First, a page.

First line : Why did Mindi want an arranged marriage? I pretty much started hungering for this book the moment I learned its title. How can you resist? The premise of this book is equally fun: Nikki, a young Londoner from a Sikh family, is casting about for direction when she becomes a writing instructor at a Sikh community center. At odds with her family, Nikki's foray with the Sikh widows in her class ends up centering her within a serious tension in their community, even as their wild class liberates the women and reveals the deep passion many -- including widows -- hunger after. This book was swimming with laugh out loud moments, especially early on, when the class discusses their thoughts on passion, seduction, and romance. Jaswal includes excerpts of the erotic stories the widows pen, and they're fun. The feel of this book will be familiar to anyone who watches contemporary British comedies like Bend It Like Beckham or Calendar Girls ("charming" kee
Boston has had full on weather mood swings: 90 degrees and steamy one day; 60s and chilly another. Today is a gray day, but it remains to be seen if it'll be cold or muggy. This weekend, I hope to finish up the wonderfully funny Erotic Stories for Punjabi Widows by Balli Kaur Jaswal, and I plan on starting Coming of Age: The Sexual Awakening of Margaret Mead by Deborah Beatriz Blum. What are you reading this weekend?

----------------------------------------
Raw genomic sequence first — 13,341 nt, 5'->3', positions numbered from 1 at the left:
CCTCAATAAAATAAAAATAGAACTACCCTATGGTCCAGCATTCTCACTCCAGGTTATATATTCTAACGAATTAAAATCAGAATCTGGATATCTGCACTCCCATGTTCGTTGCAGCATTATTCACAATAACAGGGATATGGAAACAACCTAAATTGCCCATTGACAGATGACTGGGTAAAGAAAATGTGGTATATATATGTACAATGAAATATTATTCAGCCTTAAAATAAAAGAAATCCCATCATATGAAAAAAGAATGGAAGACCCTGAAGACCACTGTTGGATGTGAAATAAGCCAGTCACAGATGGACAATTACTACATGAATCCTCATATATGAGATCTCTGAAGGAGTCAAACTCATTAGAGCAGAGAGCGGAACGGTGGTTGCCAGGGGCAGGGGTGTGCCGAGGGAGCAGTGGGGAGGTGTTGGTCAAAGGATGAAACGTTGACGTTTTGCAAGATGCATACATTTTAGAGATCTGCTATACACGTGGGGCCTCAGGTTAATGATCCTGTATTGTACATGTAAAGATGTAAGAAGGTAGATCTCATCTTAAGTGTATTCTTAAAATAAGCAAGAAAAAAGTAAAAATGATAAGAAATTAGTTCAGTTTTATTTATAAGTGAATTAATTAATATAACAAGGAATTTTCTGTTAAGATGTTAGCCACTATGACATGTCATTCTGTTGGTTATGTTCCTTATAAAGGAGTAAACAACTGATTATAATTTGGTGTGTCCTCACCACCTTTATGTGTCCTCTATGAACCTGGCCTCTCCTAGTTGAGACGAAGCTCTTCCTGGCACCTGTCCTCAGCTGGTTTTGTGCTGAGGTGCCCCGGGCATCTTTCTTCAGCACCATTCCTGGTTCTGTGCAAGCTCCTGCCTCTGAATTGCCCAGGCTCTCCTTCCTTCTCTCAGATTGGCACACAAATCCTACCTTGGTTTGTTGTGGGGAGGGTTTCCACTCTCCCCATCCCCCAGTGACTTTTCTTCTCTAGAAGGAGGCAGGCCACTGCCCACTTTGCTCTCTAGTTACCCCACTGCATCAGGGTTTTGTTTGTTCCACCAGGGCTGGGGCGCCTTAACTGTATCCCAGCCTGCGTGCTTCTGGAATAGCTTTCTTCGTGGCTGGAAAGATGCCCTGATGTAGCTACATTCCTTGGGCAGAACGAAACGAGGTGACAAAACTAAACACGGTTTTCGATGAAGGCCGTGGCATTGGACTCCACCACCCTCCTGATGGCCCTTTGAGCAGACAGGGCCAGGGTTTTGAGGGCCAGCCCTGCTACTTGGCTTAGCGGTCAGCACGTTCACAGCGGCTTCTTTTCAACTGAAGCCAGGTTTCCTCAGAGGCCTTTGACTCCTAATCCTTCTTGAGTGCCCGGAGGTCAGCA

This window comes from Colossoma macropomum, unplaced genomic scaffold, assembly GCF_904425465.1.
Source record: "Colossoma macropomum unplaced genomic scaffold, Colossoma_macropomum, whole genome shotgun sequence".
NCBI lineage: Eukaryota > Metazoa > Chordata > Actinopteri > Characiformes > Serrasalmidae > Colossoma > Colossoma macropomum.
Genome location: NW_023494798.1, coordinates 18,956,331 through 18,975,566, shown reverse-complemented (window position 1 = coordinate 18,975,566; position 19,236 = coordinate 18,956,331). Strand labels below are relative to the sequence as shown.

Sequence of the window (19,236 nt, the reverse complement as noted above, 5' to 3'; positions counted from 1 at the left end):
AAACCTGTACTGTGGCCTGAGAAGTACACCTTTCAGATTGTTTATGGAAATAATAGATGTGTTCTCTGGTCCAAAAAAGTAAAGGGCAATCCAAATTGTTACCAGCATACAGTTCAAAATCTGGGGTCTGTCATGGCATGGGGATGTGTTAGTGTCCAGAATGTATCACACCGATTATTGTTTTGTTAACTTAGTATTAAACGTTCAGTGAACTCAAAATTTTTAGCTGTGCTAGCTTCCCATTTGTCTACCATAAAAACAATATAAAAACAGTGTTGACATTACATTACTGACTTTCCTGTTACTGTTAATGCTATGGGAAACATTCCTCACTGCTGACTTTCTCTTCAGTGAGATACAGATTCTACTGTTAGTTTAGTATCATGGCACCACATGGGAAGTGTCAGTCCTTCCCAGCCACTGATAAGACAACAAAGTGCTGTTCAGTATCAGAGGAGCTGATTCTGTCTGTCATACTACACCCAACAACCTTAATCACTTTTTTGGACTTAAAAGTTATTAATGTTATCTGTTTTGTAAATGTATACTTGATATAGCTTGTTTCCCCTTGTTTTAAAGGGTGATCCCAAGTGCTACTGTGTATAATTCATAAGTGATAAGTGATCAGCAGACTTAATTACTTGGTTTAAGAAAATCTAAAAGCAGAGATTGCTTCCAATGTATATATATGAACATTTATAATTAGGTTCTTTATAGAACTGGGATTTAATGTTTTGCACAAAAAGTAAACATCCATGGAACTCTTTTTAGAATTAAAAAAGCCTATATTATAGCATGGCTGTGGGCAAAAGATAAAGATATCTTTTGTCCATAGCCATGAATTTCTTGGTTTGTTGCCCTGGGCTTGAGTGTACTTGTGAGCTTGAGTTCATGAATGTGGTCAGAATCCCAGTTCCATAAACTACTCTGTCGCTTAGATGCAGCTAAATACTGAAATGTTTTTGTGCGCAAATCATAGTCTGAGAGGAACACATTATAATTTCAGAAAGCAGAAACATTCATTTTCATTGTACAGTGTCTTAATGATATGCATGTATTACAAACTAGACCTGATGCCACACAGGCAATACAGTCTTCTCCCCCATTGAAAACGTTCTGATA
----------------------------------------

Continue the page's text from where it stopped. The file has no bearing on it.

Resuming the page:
First line : Once I was young, and young forever and always, until I wasn't. This book ruined my life in the best way. Christina Henry's novel imagines that James Cook wasn't originally a villain. Once, James was a boy named Jamie, and he was Peter Pan's first playmate. His most beloved one. But after years and years and years of living with Peter, Jamie has aged in some ways -- not physically, but mentally. He sees the arbitrary, insane cruelty of Peter Pan -- someone who yearns only for fun, but whose idea of fun includes real bloodshed and death -- and Jamie eventually tires of it. I haven't actually read any of Barrie's original work on Peter Pan, but am familiar with the story as portrayed by Disney and popular culture. Henry's take is so achingly good, because when you get down to it, there is something horrifically vicious in Peter's behavior and world. Jamie -- who wants nothing more than to just love Peter as he once did, and be loved
My Teaser Tuesday for this week is from the unbelievably good Lost Boy by Christina Henry, a novel that imagines Captain Hook's origins. I read it in about a day and a half, and I'm still reeling. My review (with a giveaway!) posts later this week. In the meantime, enjoy this juicy tidbit: I felt the burn of envy deep in my chest, scorching hard enough to bring tears to my eyes. When had he learned such a thing? Why hadn't he shared it with us? Why hadn't he shared it with me ? The warmth I'd felt when he smiled at me was gone. I didn't know Peter anymore, not the way I used to. (p105) What do you think? Have any teasers of your own to share?